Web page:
Today, I'd like to pay tribute to an amazing woman, gone for decades now, who made this world a considerably happier place for many of us tea lovers, Ruth C. Bigelow. I just got through reading her son David's 2008 book, "My Mother Loved Tea," and I was so surprised and inspired by what I found inside!
The R.C. Bigelow Company got its start, David says, when his mother, Ruth Campbell Bigelow, created the famous Constant Comment blend of tea. In 1945 only black tea was available in most grocery stores, so that was the only choice that existed. "Believe it or not," says David, "there was no such thing as a specialty tea to be found and in Ruth Bigelow's mind, this was wrong." Ruth was originally an interior designer and her husband, David Sr., worked in the publishing industry, but during the Depression both their careers took a hit and they needed another livelihood. Ruth's idea was to come up with a successful food product for them to sell, and at first that product was a Chinese seasoning they sold to restaurants.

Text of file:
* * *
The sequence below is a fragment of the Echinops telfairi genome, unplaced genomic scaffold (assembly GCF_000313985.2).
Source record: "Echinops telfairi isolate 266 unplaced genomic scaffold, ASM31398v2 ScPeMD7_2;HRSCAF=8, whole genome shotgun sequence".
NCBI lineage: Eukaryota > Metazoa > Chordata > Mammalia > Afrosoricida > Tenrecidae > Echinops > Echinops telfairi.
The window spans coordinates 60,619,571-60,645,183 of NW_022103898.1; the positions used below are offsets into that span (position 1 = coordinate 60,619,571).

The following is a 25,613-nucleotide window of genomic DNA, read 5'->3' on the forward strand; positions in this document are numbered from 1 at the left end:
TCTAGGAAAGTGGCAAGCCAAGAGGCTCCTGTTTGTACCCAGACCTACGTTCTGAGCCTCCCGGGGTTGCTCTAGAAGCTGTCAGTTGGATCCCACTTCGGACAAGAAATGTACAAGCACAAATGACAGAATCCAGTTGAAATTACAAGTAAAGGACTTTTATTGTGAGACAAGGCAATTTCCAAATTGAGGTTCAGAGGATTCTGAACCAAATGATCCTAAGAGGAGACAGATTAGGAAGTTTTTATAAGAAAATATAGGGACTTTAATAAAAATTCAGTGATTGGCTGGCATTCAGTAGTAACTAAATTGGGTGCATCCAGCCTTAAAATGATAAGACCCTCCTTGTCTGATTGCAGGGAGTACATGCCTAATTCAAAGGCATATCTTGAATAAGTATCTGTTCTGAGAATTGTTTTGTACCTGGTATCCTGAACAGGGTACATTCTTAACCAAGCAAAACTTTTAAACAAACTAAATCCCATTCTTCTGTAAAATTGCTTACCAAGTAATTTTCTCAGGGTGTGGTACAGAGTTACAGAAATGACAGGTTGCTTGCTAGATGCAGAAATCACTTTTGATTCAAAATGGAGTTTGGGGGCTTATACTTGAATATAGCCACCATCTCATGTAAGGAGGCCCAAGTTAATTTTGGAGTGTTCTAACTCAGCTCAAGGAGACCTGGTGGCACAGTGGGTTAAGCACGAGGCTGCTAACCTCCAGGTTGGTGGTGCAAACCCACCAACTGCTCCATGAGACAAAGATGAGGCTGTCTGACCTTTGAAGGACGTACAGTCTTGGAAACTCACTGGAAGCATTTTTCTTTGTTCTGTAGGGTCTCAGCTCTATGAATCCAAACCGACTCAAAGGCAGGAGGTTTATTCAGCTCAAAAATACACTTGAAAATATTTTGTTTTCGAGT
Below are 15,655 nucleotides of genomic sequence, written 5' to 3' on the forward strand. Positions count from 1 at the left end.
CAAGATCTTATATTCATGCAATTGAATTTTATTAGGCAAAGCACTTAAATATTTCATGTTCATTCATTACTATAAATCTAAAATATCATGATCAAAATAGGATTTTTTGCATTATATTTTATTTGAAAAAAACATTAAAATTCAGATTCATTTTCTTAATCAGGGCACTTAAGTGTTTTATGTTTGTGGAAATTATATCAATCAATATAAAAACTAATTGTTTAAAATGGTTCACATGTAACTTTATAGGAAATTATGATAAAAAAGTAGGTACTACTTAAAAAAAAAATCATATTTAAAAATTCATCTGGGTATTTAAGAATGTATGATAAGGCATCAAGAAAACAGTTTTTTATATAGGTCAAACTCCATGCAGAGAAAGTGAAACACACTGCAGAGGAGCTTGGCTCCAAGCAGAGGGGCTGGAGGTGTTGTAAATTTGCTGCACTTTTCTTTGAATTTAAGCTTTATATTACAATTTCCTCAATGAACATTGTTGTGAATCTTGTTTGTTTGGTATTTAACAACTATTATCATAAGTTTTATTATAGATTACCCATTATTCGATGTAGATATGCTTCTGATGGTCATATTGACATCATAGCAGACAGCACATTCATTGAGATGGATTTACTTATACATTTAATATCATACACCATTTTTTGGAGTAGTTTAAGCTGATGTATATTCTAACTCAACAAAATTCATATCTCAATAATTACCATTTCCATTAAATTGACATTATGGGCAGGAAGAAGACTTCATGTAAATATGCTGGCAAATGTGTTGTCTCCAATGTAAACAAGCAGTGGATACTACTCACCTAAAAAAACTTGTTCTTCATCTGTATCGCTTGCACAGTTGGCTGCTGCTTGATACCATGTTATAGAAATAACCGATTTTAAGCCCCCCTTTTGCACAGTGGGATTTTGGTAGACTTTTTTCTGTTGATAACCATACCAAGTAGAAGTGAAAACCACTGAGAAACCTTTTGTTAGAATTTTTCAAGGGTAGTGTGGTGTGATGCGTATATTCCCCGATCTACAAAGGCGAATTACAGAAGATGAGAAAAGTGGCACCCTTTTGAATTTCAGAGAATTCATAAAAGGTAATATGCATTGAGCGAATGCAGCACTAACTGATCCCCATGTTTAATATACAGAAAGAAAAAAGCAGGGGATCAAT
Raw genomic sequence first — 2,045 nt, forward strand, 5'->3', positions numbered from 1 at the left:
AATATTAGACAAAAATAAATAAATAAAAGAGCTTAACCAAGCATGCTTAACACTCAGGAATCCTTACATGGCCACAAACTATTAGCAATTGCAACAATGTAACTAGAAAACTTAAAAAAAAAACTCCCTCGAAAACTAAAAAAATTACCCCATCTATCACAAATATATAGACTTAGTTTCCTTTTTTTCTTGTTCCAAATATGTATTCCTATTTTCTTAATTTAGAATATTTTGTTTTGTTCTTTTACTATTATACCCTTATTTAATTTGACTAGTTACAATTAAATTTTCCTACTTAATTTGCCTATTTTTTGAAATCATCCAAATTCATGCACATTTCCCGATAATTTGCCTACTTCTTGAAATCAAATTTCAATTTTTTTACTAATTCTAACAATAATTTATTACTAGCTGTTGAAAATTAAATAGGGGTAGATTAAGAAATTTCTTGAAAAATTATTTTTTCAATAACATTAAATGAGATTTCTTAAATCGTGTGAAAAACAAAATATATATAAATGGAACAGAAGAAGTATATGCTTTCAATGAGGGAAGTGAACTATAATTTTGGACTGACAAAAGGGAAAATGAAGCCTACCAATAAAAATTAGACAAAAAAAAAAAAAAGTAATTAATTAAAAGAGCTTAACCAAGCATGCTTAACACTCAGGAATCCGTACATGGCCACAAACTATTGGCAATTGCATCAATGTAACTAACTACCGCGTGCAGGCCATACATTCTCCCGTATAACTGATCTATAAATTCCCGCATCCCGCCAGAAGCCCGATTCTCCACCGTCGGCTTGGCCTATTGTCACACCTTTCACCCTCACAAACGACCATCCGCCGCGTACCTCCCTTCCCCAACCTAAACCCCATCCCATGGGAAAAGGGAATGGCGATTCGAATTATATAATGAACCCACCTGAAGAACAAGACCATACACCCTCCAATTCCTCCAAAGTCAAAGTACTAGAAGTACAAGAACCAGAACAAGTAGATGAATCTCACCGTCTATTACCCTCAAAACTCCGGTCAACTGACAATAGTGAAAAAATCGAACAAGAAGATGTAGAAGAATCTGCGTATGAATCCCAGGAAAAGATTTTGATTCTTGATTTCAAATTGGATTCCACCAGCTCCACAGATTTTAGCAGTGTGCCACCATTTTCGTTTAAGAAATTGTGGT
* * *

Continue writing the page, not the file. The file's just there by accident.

Eventually, her thoughts turned to her first love, tea. David says that his mother learned from a friend about a tea that had been popular in the South (!) during Colonial times, a blend containing orange peel and sweet spice. The story goes that after experimenting in her kitchen for weeks, she shared this new blend with a friend who served it at "a social occasion" and reported back, "Ruth, your tea caused nothing but constant comments." Ruth latched onto the name, and a tea star was born! The story of Constant Comment's rise to fame is a fascinating one. For one thing, even Ruth's husband found it hard to believe the tea would be successful, and grocers were reluctant to take on an unknown product. Through sheer persistence and belief in her tea, Ruth got her Constant Comment in grocery stores, department stores and gift shops, bringing to mind that classic old saying about how "the one who says it can't be done should never interrupt the one who is doing it!" The business eventually grew to include Ruth's son David and his wife Eunice, and in later years, their daughters Cindi and Lori. It's really incredible to imagine what might have happened if Ruth Bigelow had not had such a passion for tea. Would specialty tea ever have made its way into mainstream American culture, and if so, how long would it have taken? Thanks to her, we don't have to worry about that, so today I lift a teacup full of gratitude to Ruth C. Bigelow!